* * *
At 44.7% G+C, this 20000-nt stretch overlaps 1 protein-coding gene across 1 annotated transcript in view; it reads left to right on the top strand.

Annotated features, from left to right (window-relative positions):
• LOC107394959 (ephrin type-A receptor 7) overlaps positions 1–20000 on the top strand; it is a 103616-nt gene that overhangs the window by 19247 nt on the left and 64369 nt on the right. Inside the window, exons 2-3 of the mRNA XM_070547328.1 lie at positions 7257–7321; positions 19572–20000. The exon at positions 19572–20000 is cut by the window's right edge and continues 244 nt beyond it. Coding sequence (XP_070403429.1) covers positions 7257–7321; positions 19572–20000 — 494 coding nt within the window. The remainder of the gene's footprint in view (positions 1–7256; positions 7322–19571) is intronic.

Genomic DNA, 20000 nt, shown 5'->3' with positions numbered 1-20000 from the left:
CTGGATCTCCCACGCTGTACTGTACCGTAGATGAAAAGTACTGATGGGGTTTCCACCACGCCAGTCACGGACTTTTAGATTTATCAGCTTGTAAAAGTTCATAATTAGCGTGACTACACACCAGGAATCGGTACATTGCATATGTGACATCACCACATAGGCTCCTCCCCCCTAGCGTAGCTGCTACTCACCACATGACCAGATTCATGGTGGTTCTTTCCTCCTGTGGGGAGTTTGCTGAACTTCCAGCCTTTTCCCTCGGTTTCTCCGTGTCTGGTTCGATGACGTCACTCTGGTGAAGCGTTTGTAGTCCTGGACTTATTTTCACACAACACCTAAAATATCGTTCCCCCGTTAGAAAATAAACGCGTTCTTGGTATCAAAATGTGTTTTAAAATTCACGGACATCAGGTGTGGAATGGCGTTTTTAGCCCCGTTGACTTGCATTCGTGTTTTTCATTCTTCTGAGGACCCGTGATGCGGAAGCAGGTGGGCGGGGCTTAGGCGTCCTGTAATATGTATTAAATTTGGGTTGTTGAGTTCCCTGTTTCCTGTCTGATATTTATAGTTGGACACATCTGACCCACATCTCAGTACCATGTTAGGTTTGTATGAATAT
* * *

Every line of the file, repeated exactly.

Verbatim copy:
At 44.7% G+C, this 20000-nt stretch overlaps 1 protein-coding gene across 1 annotated transcript in view; it reads left to right on the top strand.

Annotated features, from left to right (window-relative positions):
• LOC107394959 (ephrin type-A receptor 7) overlaps positions 1–20000 on the top strand; it is a 103616-nt gene that overhangs the window by 19247 nt on the left and 64369 nt on the right. Inside the window, exons 2-3 of the mRNA XM_070547328.1 lie at positions 7257–7321; positions 19572–20000. The exon at positions 19572–20000 is cut by the window's right edge and continues 244 nt beyond it. Coding sequence (XP_070403429.1) covers positions 7257–7321; positions 19572–20000 — 494 coding nt within the window. The remainder of the gene's footprint in view (positions 1–7256; positions 7322–19571) is intronic.

Genomic DNA, 20000 nt, shown 5'->3' with positions numbered 1-20000 from the left:
CTGGATCTCCCACGCTGTACTGTACCGTAGATGAAAAGTACTGATGGGGTTTCCACCACGCCAGTCACGGACTTTTAGATTTATCAGCTTGTAAAAGTTCATAATTAGCGTGACTACACACCAGGAATCGGTACATTGCATATGTGACATCACCACATAGGCTCCTCCCCCCTAGCGTAGCTGCTACTCACCACATGACCAGATTCATGGTGGTTCTTTCCTCCTGTGGGGAGTTTGCTGAACTTCCAGCCTTTTCCCTCGGTTTCTCCGTGTCTGGTTCGATGACGTCACTCTGGTGAAGCGTTTGTAGTCCTGGACTTATTTTCACACAACACCTAAAATATCGTTCCCCCGTTAGAAAATAAACGCGTTCTTGGTATCAAAATGTGTTTTAAAATTCACGGACATCAGGTGTGGAATGGCGTTTTTAGCCCCGTTGACTTGCATTCGTGTTTTTCATTCTTCTGAGGACCCGTGATGCGGAAGCAGGTGGGCGGGGCTTAGGCGTCCTGTAATATGTATTAAATTTGGGTTGTTGAGTTCCCTGTTTCCTGTCTGATATTTATAGTTGGACACATCTGACCCACATCTCAGTACCATGTTAGGTTTGTATGAATAT